October 16, 2021: At the beginning of morning twilight, the bright stars of the Orion region of the sky shine brightly from the southern sky.
by Jeffrey L. Hunt
Step outside at the beginning of morning twilight during mid-October. That is 90 minutes before sunrise for the mid-northern latitudes. With the later sunrise that occurs during October, these stars are visible at a more convenient hour.
Look into the southern sky for several bright stars, from Sirius that is low in the sky, to Capella nearly overhead. Half of the ten brightest stars visible in the night sky are found here.
Orion is the flagship constellation in this part of the sky, with its two bright stars, Betelgeuse and Rigel. Both stars are thousands of times brighter than our sun. Betelgeuse, shining with a rosy color, is about 500 light years away, while sapphire-white Rigel is nearly twice as far away.
The brightest star, Sirius, is to the lower left of Orion. The bright star is intrinsically dimmer than Betelgeuse and Rigel, but is less than nine light years away. The Dog Star is the seventh closest star to our solar system. The other half dozen are dimmer and semi-obscure catalog names, except for Alpha Centauri and Proxima Centauri – the closest star system.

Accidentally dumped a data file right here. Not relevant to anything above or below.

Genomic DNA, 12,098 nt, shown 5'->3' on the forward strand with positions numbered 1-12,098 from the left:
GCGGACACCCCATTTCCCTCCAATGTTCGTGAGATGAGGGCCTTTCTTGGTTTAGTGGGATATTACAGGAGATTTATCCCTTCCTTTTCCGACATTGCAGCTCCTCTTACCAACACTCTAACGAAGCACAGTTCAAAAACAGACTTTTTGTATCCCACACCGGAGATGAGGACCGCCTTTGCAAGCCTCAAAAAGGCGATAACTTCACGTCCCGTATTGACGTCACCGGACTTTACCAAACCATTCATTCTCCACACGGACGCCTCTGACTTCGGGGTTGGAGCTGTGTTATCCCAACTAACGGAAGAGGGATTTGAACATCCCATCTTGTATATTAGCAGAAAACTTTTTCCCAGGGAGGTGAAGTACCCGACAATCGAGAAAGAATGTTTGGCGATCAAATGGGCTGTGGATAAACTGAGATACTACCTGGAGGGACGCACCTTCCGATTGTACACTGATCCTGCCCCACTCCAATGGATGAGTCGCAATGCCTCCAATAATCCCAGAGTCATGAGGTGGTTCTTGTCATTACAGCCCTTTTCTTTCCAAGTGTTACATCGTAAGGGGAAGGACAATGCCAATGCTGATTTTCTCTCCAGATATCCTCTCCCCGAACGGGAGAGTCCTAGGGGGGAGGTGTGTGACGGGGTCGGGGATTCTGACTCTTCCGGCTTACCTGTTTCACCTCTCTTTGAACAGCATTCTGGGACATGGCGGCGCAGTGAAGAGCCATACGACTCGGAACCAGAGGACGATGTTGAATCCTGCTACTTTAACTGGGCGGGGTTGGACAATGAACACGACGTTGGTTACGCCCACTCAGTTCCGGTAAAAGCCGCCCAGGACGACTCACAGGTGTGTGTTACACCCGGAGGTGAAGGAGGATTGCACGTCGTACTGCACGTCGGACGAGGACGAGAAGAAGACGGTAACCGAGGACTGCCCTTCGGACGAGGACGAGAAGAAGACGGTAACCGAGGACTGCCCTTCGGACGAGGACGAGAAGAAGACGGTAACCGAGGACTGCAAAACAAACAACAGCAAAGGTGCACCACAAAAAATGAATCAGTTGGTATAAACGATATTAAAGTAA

Aldebaran is higher in the sky, while Capella is nearly at the zenith – overhead in the sky.
Procyon and Pollux are to the east of Orion and above Sirius.
The entire congregation of stars is seemingly pulled westward by the Pleiades star cluster. The stellar bundle is somewhat dim. It looks like a cloud and tends to catch your view when not looking directly at it.
The Orion region of the sky is found in the evening sky during the middle of winter. As Earth revolves around the sun, we see stars in different places in the sky at different times of night at various times of the year. They made their first appearances in the eastern morning sky during summer. Sirius first appeared in the eastern morning sky during mid-August.
During October they appear in the south before sunrise. Capella and the Pleiades are rising in the northeastern sky later in the evening.
By December, the Orion region is in the eastern sky after sunset. During February, they are in the south. As spring brings later sunsets, these stars are in the west after sundown, before they disappear into the sun’s glare during later spring and early summer.
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